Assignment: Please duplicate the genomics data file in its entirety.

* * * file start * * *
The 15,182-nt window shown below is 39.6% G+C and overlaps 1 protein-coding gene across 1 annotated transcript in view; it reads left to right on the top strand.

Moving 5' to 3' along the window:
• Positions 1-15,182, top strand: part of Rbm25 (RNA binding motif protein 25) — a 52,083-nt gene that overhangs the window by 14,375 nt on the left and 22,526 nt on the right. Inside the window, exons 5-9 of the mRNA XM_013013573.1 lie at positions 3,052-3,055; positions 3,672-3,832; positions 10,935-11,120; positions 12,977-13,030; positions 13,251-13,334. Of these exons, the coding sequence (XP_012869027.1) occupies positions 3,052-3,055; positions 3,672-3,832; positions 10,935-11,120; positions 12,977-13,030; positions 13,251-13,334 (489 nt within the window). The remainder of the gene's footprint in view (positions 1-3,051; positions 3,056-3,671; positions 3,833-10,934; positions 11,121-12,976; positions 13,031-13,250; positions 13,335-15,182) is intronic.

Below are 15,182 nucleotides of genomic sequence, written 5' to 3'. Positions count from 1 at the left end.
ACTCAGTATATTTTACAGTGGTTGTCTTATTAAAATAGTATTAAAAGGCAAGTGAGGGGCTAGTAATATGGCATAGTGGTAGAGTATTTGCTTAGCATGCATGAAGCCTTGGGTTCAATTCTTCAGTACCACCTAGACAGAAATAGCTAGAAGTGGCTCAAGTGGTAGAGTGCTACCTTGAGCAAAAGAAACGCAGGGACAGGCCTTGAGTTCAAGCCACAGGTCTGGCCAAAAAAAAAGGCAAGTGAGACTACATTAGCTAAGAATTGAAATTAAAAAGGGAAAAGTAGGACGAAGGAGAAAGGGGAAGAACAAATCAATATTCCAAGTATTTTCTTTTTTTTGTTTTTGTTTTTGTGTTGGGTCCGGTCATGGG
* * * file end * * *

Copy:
The 15,182-nt window shown below is 39.6% G+C and overlaps 1 protein-coding gene across 1 annotated transcript in view; it reads left to right on the top strand.

Moving 5' to 3' along the window:
• Positions 1-15,182, top strand: part of Rbm25 (RNA binding motif protein 25) — a 52,083-nt gene that overhangs the window by 14,375 nt on the left and 22,526 nt on the right. Inside the window, exons 5-9 of the mRNA XM_013013573.1 lie at positions 3,052-3,055; positions 3,672-3,832; positions 10,935-11,120; positions 12,977-13,030; positions 13,251-13,334. Of these exons, the coding sequence (XP_012869027.1) occupies positions 3,052-3,055; positions 3,672-3,832; positions 10,935-11,120; positions 12,977-13,030; positions 13,251-13,334 (489 nt within the window). The remainder of the gene's footprint in view (positions 1-3,051; positions 3,056-3,671; positions 3,833-10,934; positions 11,121-12,976; positions 13,031-13,250; positions 13,335-15,182) is intronic.

Below are 15,182 nucleotides of genomic sequence, written 5' to 3'. Positions count from 1 at the left end.
ACTCAGTATATTTTACAGTGGTTGTCTTATTAAAATAGTATTAAAAGGCAAGTGAGGGGCTAGTAATATGGCATAGTGGTAGAGTATTTGCTTAGCATGCATGAAGCCTTGGGTTCAATTCTTCAGTACCACCTAGACAGAAATAGCTAGAAGTGGCTCAAGTGGTAGAGTGCTACCTTGAGCAAAAGAAACGCAGGGACAGGCCTTGAGTTCAAGCCACAGGTCTGGCCAAAAAAAAAGGCAAGTGAGACTACATTAGCTAAGAATTGAAATTAAAAAGGGAAAAGTAGGACGAAGGAGAAAGGGGAAGAACAAATCAATATTCCAAGTATTTTCTTTTTTTTGTTTTTGTTTTTGTGTTGGGTCCGGTCATGGG